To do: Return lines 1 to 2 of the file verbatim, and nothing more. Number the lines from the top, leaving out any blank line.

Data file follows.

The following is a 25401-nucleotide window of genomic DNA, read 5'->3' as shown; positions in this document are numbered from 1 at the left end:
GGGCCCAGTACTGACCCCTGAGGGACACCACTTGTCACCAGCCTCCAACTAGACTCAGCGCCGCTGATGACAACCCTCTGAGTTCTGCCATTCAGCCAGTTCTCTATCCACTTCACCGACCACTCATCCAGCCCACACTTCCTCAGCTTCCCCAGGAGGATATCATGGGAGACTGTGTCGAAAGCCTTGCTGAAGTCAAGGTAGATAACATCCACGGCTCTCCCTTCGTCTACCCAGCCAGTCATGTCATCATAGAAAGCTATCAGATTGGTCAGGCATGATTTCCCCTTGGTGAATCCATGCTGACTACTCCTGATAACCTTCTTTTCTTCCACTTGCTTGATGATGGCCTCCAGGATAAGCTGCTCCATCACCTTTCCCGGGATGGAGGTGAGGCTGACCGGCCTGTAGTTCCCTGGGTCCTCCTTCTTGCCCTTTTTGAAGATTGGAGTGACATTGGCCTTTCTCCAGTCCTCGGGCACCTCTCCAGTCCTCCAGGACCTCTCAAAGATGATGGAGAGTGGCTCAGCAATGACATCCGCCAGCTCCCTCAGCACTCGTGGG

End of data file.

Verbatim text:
The following is a 25401-nucleotide window of genomic DNA, read 5'->3' as shown; positions in this document are numbered from 1 at the left end:
GGGCCCAGTACTGACCCCTGAGGGACACCACTTGTCACCAGCCTCCAACTAGACTCAGCGCCGCTGATGACAACCCTCTGAGTTCTGCCATTCAGCCAGTTCTCTATCCACTTCACCGACCACTCATCCAGCCCACACTTCCTCAGCTTCCCCAGGAGGATATCATGGGAGACTGTGTCGAAAGCCTTGCTGAAGTCAAGGTAGATAACATCCACGGCTCTCCCTTCGTCTACCCAGCCAGTCATGTCATCATAGAAAGCTATCAGATTGGTCAGGCATGATTTCCCCTTGGTGAATCCATGCTGACTACTCCTGATAACCTTCTTTTCTTCCACTTGCTTGATGATGGCCTCCAGGATAAGCTGCTCCATCACCTTTCCCGGGATGGAGGTGAGGCTGACCGGCCTGTAGTTCCCTGGGTCCTCCTTCTTGCCCTTTTTGAAGATTGGAGTGACATTGGCCTTTCTCCAGTCCTCGGGCACCTCTCCAGTCCTCCAGGACCTCTCAAAGATGATGGAGAGTGGCTCAGCAATGACATCCGCCAGCTCCCTCAGCACTCGTGGG